Microsoft has used all kinds of excuses for not providing access to the server communications protocols that other vendors have said they needed to make their products interoperable with Windows Server.
We've heard it all: Documenting these protocols would require time (like years...). Microsoft would be harmed by having to make public its intellectual property. A fair pricing scheme needed to be determined. Making public the protocols would be redundant, as Microsoft already is providing other vendors with the required interop information via one-on-one licensing and interop deals.
Now that the Court of First Instance has overturned Microsoft's appeal of the European Union's antitrust case, Microsoft is finally going to have to deliver all required protocols and documentation for a price deemed reasonable. But who cares, at this point?
Samba and ... Samba.
That point comes across loud in clear in a podcast on Groklaw with Jeremy Allison [above right], co-author of Samba; Volker Lendecke, a member of the Samba team; Georg Greve, president of the Free Software Foundation Europe; and Carlo Piana, the lawyer for Samba and FSF.
Greve noted that by the time of the September 17 Court decision, Microsoft had "bought out" most of the companies who originally wanted the protocol information, specifically Novell, Sun and the Computer and Communications Information Association (which represented a number of Microsoft's rivals). As a result, the only vendor who has been advocating actively for access to Microsoft's protocols is Samba.
This is a bit deceptive, however, as Samba is doing implementations on behalf of a number of vendors. Here's Allison from the Groklaw interview:
"So the interesting thing... (Microsoft General Counsel) Brad Smith gave a statement just after the judgment was announced, where he talked about how the industry had changed and Microsoft was doing deals with Sun. Sun had now become a Windows OEM. They had the Novell deal, et cetera. What he didn't say was that both Sun and Novell, their workgroup server implementation is Samba (laughter) which is being explicitly excluded from the agreements that they've done with Novell. (laughter) And IBM's workgroup server implementation is Samba, and Apple's workgroup server implementation is Samba, and... y'know. You go into Fry's Electronics in the US and any sub-$5,000 NAS box you will find in the place is Samba. So essentially, anyone who actually really competes with them has been excluded from these agreements."
And the idea that Microsoft could simply extend its existing Microsoft Communications Protocol Program (MCPP) to provide Samba with the required interoperability protocols and documentation is a sham, too, Allison said.
"(I)f you look at the agreement that Microsoft had done with companieslike Novell, and probably Xandros and Linspire -- I've only seen the Novell agreement, I haven't seen the Xandros or Linspire ones, the Novell ones are public by the way -- you will find that they specifically exclude what Microsoft call in their legal documents "clone products", which I think they include Samba among. So yeah, there's this whole theory that they're trying to set up that Samba is a clone of Windows and therefore is not available for protection.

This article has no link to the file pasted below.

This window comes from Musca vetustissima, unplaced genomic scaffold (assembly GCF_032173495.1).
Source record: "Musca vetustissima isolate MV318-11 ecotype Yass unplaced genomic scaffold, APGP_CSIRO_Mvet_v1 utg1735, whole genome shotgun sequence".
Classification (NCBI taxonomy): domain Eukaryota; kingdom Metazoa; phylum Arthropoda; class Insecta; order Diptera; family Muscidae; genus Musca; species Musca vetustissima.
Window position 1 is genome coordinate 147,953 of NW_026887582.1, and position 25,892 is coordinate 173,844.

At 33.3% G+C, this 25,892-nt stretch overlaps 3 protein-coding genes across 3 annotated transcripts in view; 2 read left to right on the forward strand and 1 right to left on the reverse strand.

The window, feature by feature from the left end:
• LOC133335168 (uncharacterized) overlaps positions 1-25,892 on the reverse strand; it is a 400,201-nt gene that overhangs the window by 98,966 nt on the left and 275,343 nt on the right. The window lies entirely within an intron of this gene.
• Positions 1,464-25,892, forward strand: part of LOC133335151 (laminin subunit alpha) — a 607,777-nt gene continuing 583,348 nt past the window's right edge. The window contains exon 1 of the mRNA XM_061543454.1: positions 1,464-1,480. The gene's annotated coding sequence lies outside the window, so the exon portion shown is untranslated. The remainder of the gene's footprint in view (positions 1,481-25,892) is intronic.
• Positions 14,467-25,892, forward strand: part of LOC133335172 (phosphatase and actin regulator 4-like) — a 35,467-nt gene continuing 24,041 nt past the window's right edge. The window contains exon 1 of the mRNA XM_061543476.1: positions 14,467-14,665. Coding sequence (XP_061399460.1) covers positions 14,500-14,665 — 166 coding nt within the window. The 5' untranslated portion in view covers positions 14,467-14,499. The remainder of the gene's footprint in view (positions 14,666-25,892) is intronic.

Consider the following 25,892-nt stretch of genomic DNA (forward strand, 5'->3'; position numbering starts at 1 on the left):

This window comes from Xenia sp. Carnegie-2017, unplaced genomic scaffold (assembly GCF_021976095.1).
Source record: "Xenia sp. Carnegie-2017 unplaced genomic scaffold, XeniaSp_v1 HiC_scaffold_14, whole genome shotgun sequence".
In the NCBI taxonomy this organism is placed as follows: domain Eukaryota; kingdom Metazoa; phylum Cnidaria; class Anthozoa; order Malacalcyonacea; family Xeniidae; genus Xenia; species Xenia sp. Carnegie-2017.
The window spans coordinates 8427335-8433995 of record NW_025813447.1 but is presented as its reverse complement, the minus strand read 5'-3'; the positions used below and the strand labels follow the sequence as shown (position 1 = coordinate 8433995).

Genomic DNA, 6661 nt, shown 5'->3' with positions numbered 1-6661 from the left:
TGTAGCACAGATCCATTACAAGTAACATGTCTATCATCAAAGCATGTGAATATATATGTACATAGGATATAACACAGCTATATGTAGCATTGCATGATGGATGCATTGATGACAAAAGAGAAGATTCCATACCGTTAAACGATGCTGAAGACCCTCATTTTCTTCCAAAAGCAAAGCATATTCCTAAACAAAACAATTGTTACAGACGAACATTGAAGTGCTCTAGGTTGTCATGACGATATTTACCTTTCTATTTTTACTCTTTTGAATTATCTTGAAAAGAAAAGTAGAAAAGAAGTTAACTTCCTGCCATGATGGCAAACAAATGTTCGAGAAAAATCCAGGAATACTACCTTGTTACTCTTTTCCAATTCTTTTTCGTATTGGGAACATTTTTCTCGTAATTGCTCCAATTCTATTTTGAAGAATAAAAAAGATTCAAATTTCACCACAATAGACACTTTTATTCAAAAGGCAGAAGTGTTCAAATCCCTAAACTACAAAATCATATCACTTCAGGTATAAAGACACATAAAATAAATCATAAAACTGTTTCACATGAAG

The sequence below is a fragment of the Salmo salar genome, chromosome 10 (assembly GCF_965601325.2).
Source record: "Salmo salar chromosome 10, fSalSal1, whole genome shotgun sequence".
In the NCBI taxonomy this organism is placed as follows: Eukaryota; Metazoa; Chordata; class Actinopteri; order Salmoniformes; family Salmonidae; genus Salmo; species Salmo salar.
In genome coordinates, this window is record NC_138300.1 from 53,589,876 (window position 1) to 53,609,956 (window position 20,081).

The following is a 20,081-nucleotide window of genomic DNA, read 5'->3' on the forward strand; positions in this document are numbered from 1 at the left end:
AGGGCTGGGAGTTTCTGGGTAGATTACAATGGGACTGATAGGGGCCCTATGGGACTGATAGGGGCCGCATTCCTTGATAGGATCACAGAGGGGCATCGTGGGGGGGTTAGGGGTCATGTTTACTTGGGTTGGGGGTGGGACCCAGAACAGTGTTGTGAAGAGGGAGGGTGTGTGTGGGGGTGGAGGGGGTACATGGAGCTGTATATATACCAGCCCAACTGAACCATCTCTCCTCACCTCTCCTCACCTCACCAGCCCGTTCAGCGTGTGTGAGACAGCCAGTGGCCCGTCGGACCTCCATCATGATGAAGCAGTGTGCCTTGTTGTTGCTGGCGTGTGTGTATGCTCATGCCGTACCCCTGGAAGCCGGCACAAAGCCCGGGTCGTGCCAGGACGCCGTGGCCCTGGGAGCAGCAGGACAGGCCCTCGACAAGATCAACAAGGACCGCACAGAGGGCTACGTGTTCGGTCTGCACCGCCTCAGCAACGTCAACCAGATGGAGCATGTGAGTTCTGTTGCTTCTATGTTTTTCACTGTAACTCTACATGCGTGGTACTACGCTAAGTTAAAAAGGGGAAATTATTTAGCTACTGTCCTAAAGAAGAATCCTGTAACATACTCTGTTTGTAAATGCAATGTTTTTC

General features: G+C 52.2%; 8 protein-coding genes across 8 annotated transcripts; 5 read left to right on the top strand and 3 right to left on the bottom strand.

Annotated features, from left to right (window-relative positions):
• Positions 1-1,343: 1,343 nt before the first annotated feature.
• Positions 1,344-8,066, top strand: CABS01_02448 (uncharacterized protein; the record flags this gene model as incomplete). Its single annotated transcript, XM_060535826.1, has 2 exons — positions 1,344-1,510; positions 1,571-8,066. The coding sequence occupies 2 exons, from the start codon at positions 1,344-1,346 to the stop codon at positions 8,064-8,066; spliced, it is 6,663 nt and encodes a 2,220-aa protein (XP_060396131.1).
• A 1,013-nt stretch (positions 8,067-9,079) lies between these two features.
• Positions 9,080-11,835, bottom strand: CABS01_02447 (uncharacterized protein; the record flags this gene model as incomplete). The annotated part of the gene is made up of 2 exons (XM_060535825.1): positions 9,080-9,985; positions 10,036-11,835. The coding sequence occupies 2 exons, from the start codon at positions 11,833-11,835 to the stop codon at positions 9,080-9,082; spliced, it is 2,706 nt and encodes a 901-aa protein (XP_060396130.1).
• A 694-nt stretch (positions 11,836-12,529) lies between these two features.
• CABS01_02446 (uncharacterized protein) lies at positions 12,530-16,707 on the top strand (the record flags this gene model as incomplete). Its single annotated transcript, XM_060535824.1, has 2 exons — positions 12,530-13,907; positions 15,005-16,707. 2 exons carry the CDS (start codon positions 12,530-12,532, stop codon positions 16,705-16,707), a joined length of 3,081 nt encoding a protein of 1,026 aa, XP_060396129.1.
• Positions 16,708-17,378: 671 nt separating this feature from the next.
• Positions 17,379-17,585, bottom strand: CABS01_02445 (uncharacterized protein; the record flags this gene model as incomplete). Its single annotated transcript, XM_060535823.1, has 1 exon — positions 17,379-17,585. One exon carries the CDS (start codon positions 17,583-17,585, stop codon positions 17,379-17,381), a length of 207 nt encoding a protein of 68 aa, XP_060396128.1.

"The interesting thing about the licensing is that I think what Microsoft will try and do... I believe this might have been what some of the discussions with the Commission have already been about is that they're trying to say 'look, we have a licensing programme already that we implemented in the US for the Department of Justice case" and that's the MCPP, Microsoft Communications Protocol Program licensing program, and what they were trying to do is to say "Well, why don't we just extend that to cover the server-to-server stuff and then we'll adopt that in the EU and let's settle the case."' The problem with the MCPP is that it's an abject failure in that if you look at the companies that are licensed under that program, and the license terms are explicitly designed to exclude free software, so they're designed so there's a per-royalty basis, there's a time limit on the implementation's validity - I think it's about five years - there's royalties, there's per-seat licenses. There's all sorts of methods to make this unusable in a free software implementation."
The rest of the Groklaw podcast and transcript are definitely worth a read.
So, yes, while I did say I think Microsoft has changed some of its monopolistic ways, I would be the first to admit it has not changed them all. Microsoft's stall tactics and word games around providing interoperability information is a case in point.